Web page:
apocalyptic (adj.)
1660s, "pertaining to the 'Revelation of St. John' in the New Testament," from Greek apokalyptikos, from apokalyptein "uncover, disclose, reveal" (see apocalypse). The original general sense was "prophetic" (1680s); meaning "pertaining to the imminent end of the world" is attested by 1864. Related: Apocalyptical (1630s).
apocrypha (n.)
late 14c., Apocrifa, in reference to the apocryphal books of the Bible, from Late Latin apocrypha (scripta), from neuter plural of apocryphus "secret, not approved for public reading," from Greek apokryphos "hidden; obscure, hard to understand," thus "(books) of unknown authorship" (especially those included in the Septuagint and Vulgate but not originally written in Hebrew and not counted as genuine by the Jews), from apo "off, away" (see apo-) + kryptein "to hide" (see crypt).

Non-Biblical sense "writing of doubtful authorship or authenticity" is from 1735. Properly plural (the single would be Apocryphon or apocryphum), but commonly treated as a collective singular.
apocryphal (adj.)
1580s, "of doubtful authenticity," from apocrypha + -al (1). Middle English had apocrive (late 14c.) in same sense. Related: Apocryphally.
apodal (adj.)
"having no feet," 1769, with -al + Greek apous (genitive apodos) "footless," from a- "not, without" (see a- (3)) + pous "foot" (from PIE root *ped- "foot").
apodictic (adj.)
also apodeictic, "clearly demonstrated," 1650s, from Latin apodicticus, from Greek apodeiktikos, from apodeiktos, verbal adjective of apodeiknynai "to show off, demonstrate, show by argument, point out, prove," literally "to point away from" (other objects, at one), from apo "off, away" (see apo-) + deiknynai "to show" (from PIE root *deik- "to show"). Related: Apodictical (1630s); apodictically (1610s).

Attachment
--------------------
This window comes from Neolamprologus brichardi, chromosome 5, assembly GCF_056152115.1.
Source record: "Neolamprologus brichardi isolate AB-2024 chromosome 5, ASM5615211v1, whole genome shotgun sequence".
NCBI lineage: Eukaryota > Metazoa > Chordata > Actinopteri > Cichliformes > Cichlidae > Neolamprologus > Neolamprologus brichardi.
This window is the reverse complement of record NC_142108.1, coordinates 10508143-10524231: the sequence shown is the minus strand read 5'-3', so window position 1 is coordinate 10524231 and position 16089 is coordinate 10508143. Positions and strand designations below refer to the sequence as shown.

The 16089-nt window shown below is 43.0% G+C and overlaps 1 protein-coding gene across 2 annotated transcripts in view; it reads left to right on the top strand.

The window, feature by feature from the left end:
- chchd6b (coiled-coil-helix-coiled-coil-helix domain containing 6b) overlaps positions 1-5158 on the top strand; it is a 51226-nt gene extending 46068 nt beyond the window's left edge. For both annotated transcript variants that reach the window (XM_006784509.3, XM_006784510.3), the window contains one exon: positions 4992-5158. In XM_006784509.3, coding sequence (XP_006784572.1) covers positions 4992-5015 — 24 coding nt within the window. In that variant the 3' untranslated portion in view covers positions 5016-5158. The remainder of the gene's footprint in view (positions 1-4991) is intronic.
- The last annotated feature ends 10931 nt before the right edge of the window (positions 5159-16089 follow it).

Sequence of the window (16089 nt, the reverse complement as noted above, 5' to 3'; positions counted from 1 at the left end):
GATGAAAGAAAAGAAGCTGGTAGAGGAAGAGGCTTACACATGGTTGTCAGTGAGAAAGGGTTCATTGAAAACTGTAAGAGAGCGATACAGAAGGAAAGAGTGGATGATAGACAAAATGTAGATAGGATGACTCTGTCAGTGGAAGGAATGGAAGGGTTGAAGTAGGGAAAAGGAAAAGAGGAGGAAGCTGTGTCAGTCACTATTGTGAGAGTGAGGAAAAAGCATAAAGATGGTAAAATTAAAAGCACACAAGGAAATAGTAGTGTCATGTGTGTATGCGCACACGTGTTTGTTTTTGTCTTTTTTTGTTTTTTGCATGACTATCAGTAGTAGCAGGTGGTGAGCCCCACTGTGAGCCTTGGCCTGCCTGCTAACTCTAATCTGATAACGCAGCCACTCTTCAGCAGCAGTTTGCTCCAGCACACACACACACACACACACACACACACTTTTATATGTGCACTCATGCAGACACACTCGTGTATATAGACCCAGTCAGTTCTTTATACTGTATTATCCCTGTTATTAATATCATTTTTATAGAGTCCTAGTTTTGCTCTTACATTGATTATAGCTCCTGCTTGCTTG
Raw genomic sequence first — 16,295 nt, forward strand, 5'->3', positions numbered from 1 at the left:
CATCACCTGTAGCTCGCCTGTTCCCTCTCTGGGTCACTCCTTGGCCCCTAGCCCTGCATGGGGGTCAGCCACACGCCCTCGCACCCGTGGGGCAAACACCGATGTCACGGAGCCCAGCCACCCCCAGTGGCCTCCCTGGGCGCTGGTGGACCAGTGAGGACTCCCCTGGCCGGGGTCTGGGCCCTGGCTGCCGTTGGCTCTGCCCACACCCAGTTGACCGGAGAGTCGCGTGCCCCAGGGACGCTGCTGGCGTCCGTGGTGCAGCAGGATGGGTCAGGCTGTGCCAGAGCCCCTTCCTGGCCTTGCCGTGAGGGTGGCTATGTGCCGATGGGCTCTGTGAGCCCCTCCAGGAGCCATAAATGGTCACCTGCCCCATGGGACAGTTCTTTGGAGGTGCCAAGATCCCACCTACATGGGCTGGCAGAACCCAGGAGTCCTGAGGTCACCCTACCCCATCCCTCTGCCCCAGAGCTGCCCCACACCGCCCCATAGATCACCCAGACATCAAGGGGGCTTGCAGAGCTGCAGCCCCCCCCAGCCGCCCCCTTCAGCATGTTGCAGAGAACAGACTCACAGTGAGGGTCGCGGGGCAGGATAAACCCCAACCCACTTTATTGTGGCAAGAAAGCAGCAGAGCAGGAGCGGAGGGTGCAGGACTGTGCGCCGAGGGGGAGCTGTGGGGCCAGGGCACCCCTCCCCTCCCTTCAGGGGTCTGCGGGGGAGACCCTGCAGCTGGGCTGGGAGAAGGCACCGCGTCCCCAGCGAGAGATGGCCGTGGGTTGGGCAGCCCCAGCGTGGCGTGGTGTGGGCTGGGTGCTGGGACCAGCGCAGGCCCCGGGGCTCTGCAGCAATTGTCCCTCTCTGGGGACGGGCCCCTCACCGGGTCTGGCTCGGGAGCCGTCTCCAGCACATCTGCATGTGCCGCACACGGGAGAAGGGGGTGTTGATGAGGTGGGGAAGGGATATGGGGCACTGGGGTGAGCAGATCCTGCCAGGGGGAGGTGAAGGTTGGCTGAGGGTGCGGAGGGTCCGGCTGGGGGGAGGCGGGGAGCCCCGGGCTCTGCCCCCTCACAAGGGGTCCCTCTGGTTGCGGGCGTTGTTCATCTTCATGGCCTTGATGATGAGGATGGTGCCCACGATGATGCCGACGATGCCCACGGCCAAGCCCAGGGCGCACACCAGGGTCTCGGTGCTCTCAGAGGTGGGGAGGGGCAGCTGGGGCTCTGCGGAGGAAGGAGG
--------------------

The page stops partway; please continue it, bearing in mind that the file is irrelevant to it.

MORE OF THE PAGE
apodyterium (n.)
"undressing room" (in a Greek or Roman bath house or palaestra), 1690s, from Latin apodyterium, from Greek apodyterion "undressing room," from apodyein "to put off, undress," from apo "off" (see apo-) + dyein "to put on, enter, go in" (see ecdysiast).
apogee (n.)
"point at which the moon is farthest from the earth," 1590s, from French apogée or directly from Latin apogaeum, from Greek apogaion (diastema) "(distance) away from the earth," from apogaion, neuter adjective, "from land," here in a specialized sense "away from the earth," from apo "off, away" (see apo-) + gaia/ge "earth" (see Gaia).

Figurative sense "climax, culmination" is from 1640s. A term from Ptolemaic astronomy, which regarded the earth as the center of the universe and applied the word to the sun and planets; for these bodies it was displaced in the Copernican system by aphelion. Adjective forms are apogeal, apogean, apogeic.
apolitical (adj.)
1947, from a- (3) "not" + political.
Olympian deity, god of music, poetry, medicine, etc., later identified with Helios, the sun god; the name is a Latin form of Greek Apollon, which is of uncertain origin. Beekes, after considering the alternatives, concludes, "In spite of repeated attempts, there is no IE etymology. ... The name is probably Pre-Greek, and Hitt. Appaliunaš, mentioned in a treaty between Alaksandus of Wilusa and the Hittite king, may well be the Pre-Greek proto-form Apal'un." The U.S. space program ran from 1961 to 1972.